Hidden Gems: The Back to School Edition, Part 1
Every campus has its cult-favorite eatery. Here, find some worthy alternatives.
Itâ€™s the end of the summer, and college students have arrived in the Boston area once again. One of the first questions many of them will ask is, â€śWhere should we eat?â€ť There are plenty of popular college hangouts for food and drink (Annaâ€™s Taqueria, Eagle’s Deli, and the Sunset Grill and Tap are a few places that come to mind), but what about some restaurants and bars that are undergrad budget-friendly yet not as well known? In this two-part series, a number of such dining and drinking establishments are looked at in and around the city.
THE SQUEALING PIG
134 Smith Street, Boston, 617-566-6651,Â squealingpigboston.com
Tucked away on a side street near Northeastern University, The Squealing Pig is a cozy little Irish pub that is very easy to miss (though to be fair, more than a few NU students do know about this place). The space is cozy and rather eclectic, with an open kitchen to the left, a bar and a handful of tables in the middle, and a tiny area with a fireplace to the right. A few highlights at The Squealing Pig include toasties (toasted sandwiches that are offered at countless pubs across Ireland), burgers, fish and chips, Guinness stew, and pizza, along with a thoroughly decadent mars bar toastie, which is pretty much a meal unto itself.
LA CASCIA’S BAKERY
418 Main Street, Medford,781-396-5041,Â lacasciasbakery.com
Unlike some of the other colleges and universities in the Boston area, Tufts is located mainly in a residential area with few dining options in the blocks immediately surrounding it (though Davis Square isnâ€™t too long of a walk). To the east of the university, however, is South Medford, which is a heavily-Italian neighborhood filled with old-fashioned restaurants and markets, and La Cascia’s Bakery is one of the standouts. This Italian bakery and deliâ€”which has been in business for nearly 90 yearsâ€”features a number of terrific items, but it is their traditional Sicilian pizza slices that keep many coming back again and again. Cheap, freshly-made, and delicious, these portable squares are in some ways the perfect college food.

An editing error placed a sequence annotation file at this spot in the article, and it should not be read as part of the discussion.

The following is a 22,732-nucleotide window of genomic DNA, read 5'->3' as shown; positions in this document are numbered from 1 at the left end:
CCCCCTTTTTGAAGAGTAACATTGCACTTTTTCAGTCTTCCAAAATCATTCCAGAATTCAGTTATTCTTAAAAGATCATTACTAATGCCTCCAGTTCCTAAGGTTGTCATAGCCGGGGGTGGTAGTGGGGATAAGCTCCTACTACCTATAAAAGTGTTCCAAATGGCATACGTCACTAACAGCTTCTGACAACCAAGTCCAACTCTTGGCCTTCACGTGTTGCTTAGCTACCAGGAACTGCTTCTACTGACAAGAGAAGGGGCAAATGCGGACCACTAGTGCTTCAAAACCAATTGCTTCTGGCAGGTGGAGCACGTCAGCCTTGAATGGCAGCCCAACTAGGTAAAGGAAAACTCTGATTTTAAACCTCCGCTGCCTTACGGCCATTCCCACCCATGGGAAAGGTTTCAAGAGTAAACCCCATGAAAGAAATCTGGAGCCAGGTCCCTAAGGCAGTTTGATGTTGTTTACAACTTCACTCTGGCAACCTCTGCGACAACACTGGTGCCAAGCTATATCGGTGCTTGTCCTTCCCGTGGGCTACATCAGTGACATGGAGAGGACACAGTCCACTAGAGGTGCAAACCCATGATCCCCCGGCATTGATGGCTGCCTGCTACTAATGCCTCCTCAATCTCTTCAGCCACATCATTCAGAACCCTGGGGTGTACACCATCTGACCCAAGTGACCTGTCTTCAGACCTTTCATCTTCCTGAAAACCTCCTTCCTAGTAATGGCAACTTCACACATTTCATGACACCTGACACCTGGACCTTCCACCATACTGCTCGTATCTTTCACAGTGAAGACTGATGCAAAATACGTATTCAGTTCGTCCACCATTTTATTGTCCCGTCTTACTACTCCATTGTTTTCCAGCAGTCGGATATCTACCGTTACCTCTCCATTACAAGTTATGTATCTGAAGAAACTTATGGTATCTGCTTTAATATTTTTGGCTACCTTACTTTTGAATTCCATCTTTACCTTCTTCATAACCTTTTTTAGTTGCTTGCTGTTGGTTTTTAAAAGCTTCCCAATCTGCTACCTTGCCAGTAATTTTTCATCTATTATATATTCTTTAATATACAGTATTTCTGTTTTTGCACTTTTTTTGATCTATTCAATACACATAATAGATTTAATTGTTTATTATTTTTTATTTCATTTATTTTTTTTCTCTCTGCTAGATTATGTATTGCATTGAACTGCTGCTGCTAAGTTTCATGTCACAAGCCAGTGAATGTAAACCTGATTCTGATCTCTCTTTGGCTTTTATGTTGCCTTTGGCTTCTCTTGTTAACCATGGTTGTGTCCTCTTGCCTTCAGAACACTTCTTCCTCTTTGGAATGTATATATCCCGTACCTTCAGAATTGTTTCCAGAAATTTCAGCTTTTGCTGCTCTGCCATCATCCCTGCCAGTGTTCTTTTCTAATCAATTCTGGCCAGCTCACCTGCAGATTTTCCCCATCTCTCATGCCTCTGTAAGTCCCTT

414 Washington Street, Somerville, 617-354-4996, thekebabfactory.net
Harvard University is a bit different from Tufts in the fact that Harvard Square is basically part of its campus, with countless dining spots within a short walk of the school. On the other side of the university, there is a much quieter area by the Cambridge/Somerville line that is home to several eateries, including an Indian spot called the Kebab Factory that has colorful lights, an industrial-feeling space, and Euro music, making it one of the more funky Indian restaurants in the Boston area. The food here is terrific, with its menu including many familiar dishes (savory naan, hearty samosas, creamy chicken tikka masala) as well as all kinds of kebabs ranging from beef to lamb to trout and more.
19 Pelham Street, Newton, 617-244-5345,Â blog.innaskitchen.com
While many students who go to Boston College tend to head to Allston or Brooklineâ€™s Washington Square and Coolidge Corner (or stay put in Cleveland Circle), heading west will bring BC folks to Newton Centre, where an inexpensiveâ€”and utterly hiddenâ€”Jewish restaurant called Innaâ€™s Kitchen resides. Innaâ€™s is a bit unusual for a deli in that its influences run the gamut from Central and Eastern European to Russian to Middle Eastern to African, with the menu including such varying items as tabbouleh, roasted sweet potatoes, sweet and sour cabbage soup, pastrami sandwiches, and eggplant caviar. The restaurant is also friendly to folks who are looking for gluten-free food, with options like buckwheat cheese blintzes and banana bread.
Source URL: http://www.bostonmagazine.com/restaurants/blog/2013/09/05/hidden-gems-the-back-to-school-edition-part-1/